Petroleum, crude
1923-25—100
130
131
39
36
39
45 !
40 !
35
53
50
65
50
Silver
1923-25-100
47
49
51
74
57 !
61 i
76
74
60
71
73
58
79
Zinc
1923-25 = 10075
73
« Eevised.
v Preliminary.
! Revised series, refer to the indicated pages of the monthly issues for revisions; Annalist indexes complete, annually 192CK28, monthly January 1929-December 1932,
October 1933, p. 19; Annalist indexes, combined, automobile and steel ingot production for 1933, August 1934,. p. 22; Annalist indexes, boot and shoe production for 1934,
April 1935, p. 22; Annalist indexes, combined, automobile production and wool consumption revised for 1934, July 1935, p. 22; Federal Reserve Board indexes, leather and
shoe production. January 1919-October 1933, January 1934, p. 19; automobile and steel production for 1933, September 1934, p. 22.




23

SURVEY OF CURRENT BUSINESS

August 1935
Monthly statistics through December 1931,
together with explanatory footnotes and references to the sources of the data, may be found
in the 1932 Annual Supplement to the Survey

1935
June

1935

1934
June

July

August

Septem- October Novem- Decem- January February
ber
ber
ber

March

April

May

BUSINESS INDEXES—Continued
MARKETINGS
Agricultural products* (quantity)
1923-25=100..
Animal products
1923-25=100..
Dairy products.
1923-25=100..
Livestock
1923-25=100..
Poultry and eggs
1923-25=100..
Wool
1923-25 = 100-.
Crops
_
1923-25=100..
Cotton
1923-25 = 100..
Fruits
1923-25 = 100..
Grains
1923-25=100..
Vegetables
-1923-25=100..
Agricultural products, cash income received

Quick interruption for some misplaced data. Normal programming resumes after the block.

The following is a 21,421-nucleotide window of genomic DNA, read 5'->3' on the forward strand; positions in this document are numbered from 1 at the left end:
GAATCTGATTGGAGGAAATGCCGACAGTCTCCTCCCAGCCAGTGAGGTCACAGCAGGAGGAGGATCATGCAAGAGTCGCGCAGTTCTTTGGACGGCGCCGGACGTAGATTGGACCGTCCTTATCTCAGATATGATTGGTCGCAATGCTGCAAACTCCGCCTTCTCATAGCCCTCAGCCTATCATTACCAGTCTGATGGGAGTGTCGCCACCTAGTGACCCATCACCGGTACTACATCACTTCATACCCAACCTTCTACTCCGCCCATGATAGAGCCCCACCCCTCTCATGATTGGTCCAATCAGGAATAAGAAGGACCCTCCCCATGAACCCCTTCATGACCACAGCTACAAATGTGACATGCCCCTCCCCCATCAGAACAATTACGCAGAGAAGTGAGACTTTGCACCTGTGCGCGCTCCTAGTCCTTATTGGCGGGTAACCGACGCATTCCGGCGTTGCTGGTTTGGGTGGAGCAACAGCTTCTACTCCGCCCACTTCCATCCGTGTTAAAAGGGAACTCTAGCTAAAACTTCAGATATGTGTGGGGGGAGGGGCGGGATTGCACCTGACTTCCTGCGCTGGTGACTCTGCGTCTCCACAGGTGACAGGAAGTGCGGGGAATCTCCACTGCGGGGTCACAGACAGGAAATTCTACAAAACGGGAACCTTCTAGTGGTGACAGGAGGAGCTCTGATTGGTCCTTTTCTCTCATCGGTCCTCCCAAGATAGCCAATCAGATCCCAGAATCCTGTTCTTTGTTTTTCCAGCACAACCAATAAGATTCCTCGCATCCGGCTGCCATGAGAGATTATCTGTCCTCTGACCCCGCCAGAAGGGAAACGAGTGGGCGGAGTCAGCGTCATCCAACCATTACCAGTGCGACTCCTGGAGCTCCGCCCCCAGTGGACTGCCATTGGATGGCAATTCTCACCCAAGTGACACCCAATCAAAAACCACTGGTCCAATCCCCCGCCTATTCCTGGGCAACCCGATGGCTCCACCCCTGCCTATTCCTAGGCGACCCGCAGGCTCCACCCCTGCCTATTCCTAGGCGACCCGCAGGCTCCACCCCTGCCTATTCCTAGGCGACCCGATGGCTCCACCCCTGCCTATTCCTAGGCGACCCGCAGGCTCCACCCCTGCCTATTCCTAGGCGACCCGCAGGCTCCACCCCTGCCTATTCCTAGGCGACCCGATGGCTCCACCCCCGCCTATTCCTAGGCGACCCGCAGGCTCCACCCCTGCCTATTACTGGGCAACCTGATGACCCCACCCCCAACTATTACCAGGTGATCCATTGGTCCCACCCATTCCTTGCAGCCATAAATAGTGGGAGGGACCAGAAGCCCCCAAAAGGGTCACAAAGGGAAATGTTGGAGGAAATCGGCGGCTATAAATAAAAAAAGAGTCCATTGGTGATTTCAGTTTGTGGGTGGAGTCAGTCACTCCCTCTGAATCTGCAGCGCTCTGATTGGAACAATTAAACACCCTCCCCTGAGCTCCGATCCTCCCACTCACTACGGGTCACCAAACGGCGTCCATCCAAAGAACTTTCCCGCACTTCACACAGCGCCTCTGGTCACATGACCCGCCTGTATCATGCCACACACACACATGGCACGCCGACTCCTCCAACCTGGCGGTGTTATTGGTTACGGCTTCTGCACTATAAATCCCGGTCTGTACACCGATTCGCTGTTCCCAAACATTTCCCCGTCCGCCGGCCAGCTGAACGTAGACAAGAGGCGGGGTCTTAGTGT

from marketings of:*t
Crops and livestock:
Unadjusted
.
1924-29=100..
Adjusted
1924-29=100..
Crops, adjusted
1924-29=100..
Livestock and products, adjusted
1924-29-100..
Dairy products, adjusted..1924-29=100-.
Meat animals, adjusted—.1924-29--=100..
Poultry and eggs, adjusted. 1924-29=100..

j
61
81
144
52
98
315
40
19
69
31
103

74
93
127
77
100
253
54
28
60
57
120

52.0
60.0
54.5

»50.0
J
65.5
1
75. 5

0

59. 5
73.0
>S9.5

*63. 5
J
65. 5
1
73. 0

1

73. 5
» 56. 0
» 62. 0

'82.0
* 58. 0
» 52.5

66.5
73.0
59.5
77.5

J

J

o5. 5
* 66. 0
»47.5
»54.5

>57.0
» 71. 0
1
47. 5
»57.5

J

J
64.
J

132
109
115
94
117
95
79
143
92
107
161
148
149
93
162
97
182

140
114
117
108
116
96
79
141
115
109
162
130
161
90
198
108
173

143
108
119
103
116
96
78
145
79
112
160
119
169
92
217
105
173

259
392
218
369
287
304
142
83
215

221
387
242
309
142
78
241

55. 5
'64.5
>48.5
*55.0

92
107
124
100
77
444
78
35
87
119
75

1

105
102
100
116
63
105
107
160
81
69
82

112
118
122
67
173
74
50
92
101 |
54

50. 0
» 71.5
J
58.5
»62.0

114
100
102
111
70
91
129
210
104
58
108

0
72. 5
i 5(5 Q
»65.0

89
93
86
91
105
81
84
134
74
38
76

57
75
89
61
111
54
39
19
27
90

73
84
78
81
102
36
62
86
66
33
64

[4- 9 i

63
82
116
61
117
130
a 44
22
89
°33
94

» 56. 0 ' J 53.0
» 58. 0 | 0 54. 5
55. 5 | J 52. 5 i °46. 0
=•45.5 !
° 64 0
«59.5
66.5
°77. 5
75.0
«73.5
56. 5
« 49. 5
"58. 5
"63.5
77.5
° 61. 0

47.5
57.5
49.0

« 51. 0
°60. 0
"54.0

55.5
69.0
66.5

57.0
64.0
57.0

66.0
80.5
59.5
65.5

°66.0
«75.0
«63.5
°66.0

72.0
81. 5
67.5
74.0

71.5
77.5
67.5
78.0

143
105
115
86
118
95
83
163
66
113
162
118
170
107
162
87
239

134
105
122

126
103
122
75
116

161
71
113
162
115
155
98
140
90
226

156
67
113
158
117
142
92
125
93
208

119
101
117
69
114
98
81
151
60
113
157
119
132
87
114
90
195

113
102
«116
72
«113
101
80
149
62
114
162
121
121
84
99
95
179

»224
v 350
151
362
211
320
162
ISO
162

J-226
P369

1

STOCKS
Domestic stocks
1923-25=100_.
Manufactured goods
1923-25=100..
Chemicals and allied prod.1923-25=100..
Food products
1923-25=100..
Forest products
1923-25=100_.
Iron and steel products
1923-25=100..
Leather
1923-25=100_.
Metals, nonferrous
1923-25=100..
Paper, newsprint
1923-25=100_.
Rubber products
1923-25=100..
Stone, clay, and glass
_ 1923-25=100..
Textiles
1923-25=100_.
Raw materials
1923-25=100..
Chemicals and allied prod. 1923-25=100..